The Abandon (PANIC) Is Trapped in a Room Horror Done Right
Title: The Abandon
First Non-Festival Release: TBD
Director: Jason Satterlund
Writer: Dwain Worrell
Runtime: 96 Minutes
Starring: Jonathan Rosenthal, Tamara Perry, Regis Terencio
Where to Watch: Check out where to find it here
This film’s review was written after its screening at the Panic Film Festival in 2022.
Just as Miles Willis (Jonathan Rosenthal) thinks he is about to succumb to a gunshot wound sustained in action he awakens in a barren grey room with no doors or windows. Realizing he must not be in Iraq anymore, Miles attempts to call for help on his satellite phone. Without a signal and slowly losing blood, Miles resigns himself to waiting for support. His captors have other plans, however, as the room begins to manipulate itself tormenting Miles in the process. Between temperature fluctuations and spinning walls, Miles is stuck until he finds out he is not alone in his turmoil.
Hypnotic sci-fi horror The Abandon delights in its compelling mystery, palpable frights, and musings on humanity.
The Abandon is indie filmmaking done right. Clearly confined to a tight budget, the team behind this gem knows how to pull off an ambitious concept with dexterity. The simple concept of a cube imprisoning confused individuals isn’t novel, but the way in which director Jason Satterlund and writer Dwain Worrell tell their heady tale of mystery is one that breaks the confines of previous sci-fi horror films. Full of unexpected twists and turns, the direction The Abandon takes will surprise you in the end.
A simple story is elevated by strong writing choices and tight grip on direction. As viewers learn piece by piece how everything is happening and conclusions as to why, the film gradually escalates its tension. The stakes raise as the walls shrink and the tests intensify. Main character Miles is put to the test physically and mentally to survive. His wounds only drive him further to get out, as certain death nears if he fails this test. Jonathan Rosenthal’s confident portrayal of Miles keeps the film from getting stale in the action sequences. The masculine bravado evident in Miles’ initial reaction to his torment evolves into a broader psychological manifestation of his trauma, guilt, and drive to better himself to salvation.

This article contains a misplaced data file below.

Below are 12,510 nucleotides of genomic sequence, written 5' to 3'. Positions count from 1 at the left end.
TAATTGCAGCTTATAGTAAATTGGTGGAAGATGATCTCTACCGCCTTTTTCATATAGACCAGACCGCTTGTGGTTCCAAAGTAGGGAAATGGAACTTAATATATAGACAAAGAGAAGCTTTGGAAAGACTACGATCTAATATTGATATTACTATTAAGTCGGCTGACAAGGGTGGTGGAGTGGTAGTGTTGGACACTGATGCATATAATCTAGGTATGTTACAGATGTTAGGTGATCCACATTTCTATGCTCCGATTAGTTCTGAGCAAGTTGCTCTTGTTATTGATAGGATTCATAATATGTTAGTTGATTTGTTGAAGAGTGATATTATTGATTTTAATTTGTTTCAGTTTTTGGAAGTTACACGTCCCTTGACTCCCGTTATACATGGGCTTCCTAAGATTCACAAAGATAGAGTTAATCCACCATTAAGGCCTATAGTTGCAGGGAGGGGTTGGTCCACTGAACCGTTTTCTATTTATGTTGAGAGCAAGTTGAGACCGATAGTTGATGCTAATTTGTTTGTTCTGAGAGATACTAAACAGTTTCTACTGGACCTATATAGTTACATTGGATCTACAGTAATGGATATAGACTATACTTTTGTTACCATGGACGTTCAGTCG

Introducing Damsey (Tamara Perry), a woman who is a calming voice on the other side of Miles’ phone in the exact same position, allows the film to get more strategic with its mystery and message. The added element of another person facing the same grueling circumstances changes the dynamic of how Miles interacts with his prison. Both he and Damsey begin to understand the true gravity of the situation and the key to which they may be able to survive. With their work in understanding the nature of their abduction and the means to their escape, the two present a plausible scenario in which survival is possible, which often feels contrived in films of this nature.
As mentioned before, this spectacle of a film benefits from the innovative filmmakers that created it. Its set is fully realized and immersive. As the temperature fluctuates and the bodies tumble across the room, the terror of the situation comes across in its entirety. The bleakness of the situation is reflected in the sturdy stone walls that line Miles’ tomb. Intimate and claustrophobic, the room looks as unforgiven as it is portrayed. Given that 90% of the film takes place in this simple room, it is imperative that the set design team delivers. In The Abandon they do just that and it makes the film.
There is very little to critique in The Abandon. Perhaps that is because it hits all the right boxes for me as a horror fan. Incredulity only comes into play in the final moments of its grand reveal. Its message comes out in a very hokey way while still feeling well-meaning and in tune with the themes of the film overall. The ending feels a bit disjointed and rushed despite the film building to a sweeping climax. Not sticking the landing is true for many films, horror or otherwise, so it is definitely forgivable in my eyes.
Contained horror films can be hit or miss in terms of quality, but The Abandon uses its intimate trappings to carve out its own niche in the trapped-in-a-room sub-genre with panache. Drawing inspiration from great films that came before it, The Abandon merges its high concept story with captivating puzzles and a persistent sense of claustrophobic dread. Leads Rosenthal and Perry anchor the film whenever the script gets too lost in the ambition of its story. While it may not be wholly original, this energetic indie film holds its own by creating something thoughtful and suspenseful. I’ll stick by this indie film until it gets a proper release and implore you all not to abandon it when it is finally available for public consumption.
Overall Score? 8/10